|Stretching 120 kms. (Seventy-three miles), or eighty
Roman miles, coast to coast across the narrowest part of Northern England - from Wallsend
on the River Tyne in the East to Bowness-on-Solway in the west - Hadrian's Wall was
largely completed by AD 130.
Named after the
emperor, who ordered its construction in 122, it was originally three metres (nine feet)
wide and up to six metres (twenty feet) high, including a parapet to the north. At every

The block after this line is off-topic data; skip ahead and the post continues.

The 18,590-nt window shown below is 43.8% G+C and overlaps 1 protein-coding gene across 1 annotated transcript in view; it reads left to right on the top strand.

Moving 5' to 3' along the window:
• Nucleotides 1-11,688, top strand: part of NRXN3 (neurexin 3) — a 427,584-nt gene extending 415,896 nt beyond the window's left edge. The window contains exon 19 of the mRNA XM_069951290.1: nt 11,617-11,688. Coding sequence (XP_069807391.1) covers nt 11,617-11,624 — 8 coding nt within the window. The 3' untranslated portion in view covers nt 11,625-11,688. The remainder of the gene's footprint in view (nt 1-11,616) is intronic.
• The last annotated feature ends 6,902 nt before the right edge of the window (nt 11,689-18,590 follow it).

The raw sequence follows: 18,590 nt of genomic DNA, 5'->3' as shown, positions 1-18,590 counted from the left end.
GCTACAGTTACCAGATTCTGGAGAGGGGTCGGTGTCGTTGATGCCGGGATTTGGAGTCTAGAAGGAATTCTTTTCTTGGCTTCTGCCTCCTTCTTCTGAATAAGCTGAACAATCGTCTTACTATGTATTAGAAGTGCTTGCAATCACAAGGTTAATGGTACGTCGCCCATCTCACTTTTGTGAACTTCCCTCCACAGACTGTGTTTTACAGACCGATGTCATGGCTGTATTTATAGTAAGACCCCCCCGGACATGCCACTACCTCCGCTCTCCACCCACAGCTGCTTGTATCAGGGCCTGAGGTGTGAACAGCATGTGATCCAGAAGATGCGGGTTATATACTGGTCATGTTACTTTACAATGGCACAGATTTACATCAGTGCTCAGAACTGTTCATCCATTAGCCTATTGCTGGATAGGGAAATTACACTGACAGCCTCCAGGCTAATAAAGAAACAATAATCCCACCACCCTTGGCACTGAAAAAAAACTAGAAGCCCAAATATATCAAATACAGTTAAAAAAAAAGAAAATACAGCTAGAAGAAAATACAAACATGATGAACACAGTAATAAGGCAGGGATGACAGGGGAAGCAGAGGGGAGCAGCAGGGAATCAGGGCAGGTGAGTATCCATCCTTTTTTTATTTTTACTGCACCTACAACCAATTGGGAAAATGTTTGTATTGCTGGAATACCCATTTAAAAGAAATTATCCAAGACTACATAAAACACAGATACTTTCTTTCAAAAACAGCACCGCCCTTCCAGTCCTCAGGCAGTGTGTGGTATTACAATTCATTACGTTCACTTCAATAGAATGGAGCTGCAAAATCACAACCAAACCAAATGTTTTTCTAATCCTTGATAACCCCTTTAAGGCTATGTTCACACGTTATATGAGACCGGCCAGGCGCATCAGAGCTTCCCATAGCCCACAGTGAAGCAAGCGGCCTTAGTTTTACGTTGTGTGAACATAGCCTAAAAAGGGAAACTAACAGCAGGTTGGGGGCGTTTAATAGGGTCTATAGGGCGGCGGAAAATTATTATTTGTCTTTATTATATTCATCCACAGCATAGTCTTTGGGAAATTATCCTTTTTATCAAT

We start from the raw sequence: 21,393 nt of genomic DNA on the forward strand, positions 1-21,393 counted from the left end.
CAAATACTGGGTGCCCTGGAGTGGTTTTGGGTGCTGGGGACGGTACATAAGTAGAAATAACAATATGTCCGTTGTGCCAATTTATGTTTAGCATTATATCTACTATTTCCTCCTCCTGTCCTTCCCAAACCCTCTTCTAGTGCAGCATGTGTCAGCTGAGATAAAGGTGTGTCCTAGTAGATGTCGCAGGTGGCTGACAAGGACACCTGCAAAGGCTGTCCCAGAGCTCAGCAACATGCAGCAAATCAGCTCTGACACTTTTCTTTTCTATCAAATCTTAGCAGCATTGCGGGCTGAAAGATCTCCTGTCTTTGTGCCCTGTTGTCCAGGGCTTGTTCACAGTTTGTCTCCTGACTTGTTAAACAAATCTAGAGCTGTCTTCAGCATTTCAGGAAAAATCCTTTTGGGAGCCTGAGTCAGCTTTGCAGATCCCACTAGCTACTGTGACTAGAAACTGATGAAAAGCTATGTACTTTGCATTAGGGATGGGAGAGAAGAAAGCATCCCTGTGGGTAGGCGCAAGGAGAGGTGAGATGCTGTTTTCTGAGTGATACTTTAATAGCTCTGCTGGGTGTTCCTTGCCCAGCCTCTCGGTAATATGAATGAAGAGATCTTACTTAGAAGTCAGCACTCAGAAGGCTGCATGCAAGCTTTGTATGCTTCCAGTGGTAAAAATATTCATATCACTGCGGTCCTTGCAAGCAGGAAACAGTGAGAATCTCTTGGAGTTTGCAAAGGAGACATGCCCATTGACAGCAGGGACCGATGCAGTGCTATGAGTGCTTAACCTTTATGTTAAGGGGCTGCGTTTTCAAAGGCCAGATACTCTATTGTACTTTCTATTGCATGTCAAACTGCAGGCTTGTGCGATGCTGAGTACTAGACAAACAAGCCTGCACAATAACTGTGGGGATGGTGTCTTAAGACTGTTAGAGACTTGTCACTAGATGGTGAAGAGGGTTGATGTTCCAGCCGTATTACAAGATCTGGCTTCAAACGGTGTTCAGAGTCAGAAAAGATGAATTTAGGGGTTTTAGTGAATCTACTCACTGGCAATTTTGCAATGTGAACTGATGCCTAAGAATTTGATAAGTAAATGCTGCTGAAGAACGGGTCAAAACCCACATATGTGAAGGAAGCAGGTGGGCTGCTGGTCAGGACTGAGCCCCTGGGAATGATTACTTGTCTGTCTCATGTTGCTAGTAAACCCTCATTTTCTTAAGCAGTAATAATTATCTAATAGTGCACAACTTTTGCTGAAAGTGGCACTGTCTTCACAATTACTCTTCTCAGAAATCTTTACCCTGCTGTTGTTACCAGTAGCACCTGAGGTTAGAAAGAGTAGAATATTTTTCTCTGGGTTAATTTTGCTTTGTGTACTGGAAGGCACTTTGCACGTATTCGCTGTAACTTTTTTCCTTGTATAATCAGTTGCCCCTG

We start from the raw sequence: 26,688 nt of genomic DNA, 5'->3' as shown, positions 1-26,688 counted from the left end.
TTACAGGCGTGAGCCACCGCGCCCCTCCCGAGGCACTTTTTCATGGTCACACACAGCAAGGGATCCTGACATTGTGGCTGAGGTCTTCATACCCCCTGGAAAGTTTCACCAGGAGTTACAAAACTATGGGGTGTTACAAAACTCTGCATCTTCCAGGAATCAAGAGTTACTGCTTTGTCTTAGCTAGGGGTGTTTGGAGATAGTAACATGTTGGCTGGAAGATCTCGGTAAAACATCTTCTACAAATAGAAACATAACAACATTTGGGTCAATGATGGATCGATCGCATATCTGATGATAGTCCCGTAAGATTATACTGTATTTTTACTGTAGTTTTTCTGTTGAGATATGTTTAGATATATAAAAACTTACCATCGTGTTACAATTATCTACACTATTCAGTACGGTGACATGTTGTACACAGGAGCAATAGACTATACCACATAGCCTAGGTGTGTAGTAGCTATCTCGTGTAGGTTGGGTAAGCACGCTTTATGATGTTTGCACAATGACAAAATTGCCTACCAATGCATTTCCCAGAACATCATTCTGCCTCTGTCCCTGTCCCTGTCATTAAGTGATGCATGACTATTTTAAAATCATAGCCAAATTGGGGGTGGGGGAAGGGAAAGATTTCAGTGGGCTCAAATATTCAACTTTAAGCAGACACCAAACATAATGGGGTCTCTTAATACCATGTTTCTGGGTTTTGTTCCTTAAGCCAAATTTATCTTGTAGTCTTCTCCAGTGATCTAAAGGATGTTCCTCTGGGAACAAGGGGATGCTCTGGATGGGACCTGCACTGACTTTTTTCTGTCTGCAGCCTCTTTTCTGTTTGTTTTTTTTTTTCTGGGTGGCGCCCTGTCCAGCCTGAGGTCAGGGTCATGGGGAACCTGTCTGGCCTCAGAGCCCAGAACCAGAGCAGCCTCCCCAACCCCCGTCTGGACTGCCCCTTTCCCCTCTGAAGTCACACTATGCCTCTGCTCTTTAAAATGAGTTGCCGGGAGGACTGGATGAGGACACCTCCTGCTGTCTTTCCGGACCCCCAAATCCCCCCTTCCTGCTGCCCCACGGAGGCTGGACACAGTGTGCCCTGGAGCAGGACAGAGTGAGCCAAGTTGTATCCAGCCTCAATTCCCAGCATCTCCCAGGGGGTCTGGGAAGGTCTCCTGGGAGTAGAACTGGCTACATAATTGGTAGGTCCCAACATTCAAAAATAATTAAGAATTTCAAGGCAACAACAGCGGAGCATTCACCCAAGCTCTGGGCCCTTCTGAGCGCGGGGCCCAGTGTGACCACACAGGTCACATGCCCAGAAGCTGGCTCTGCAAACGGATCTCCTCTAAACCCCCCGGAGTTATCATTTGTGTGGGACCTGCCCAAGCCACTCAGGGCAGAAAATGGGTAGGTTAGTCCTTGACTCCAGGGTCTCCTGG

Roman mile along its length, the builders - mostly legionaries -constructed a small guard
post, or milecastle. A turret, sited every third of a Roman mile between each milecastle,
served as a signal or lookout post.
Shortly after Hadrian's death in 138 his successor, the
Emperor Antonius Pius, ordered the construction of a new wall almost 160 kms. (100 miles)
further north. Known as the Antonine Wall, it was abandoned in about 162, leaving
Hadrian's Wall - with its formidable series of defensive ditches and mounds - the
north-western frontier of the Roman Empire until the final withdrawal of the legions from
Britain in 410.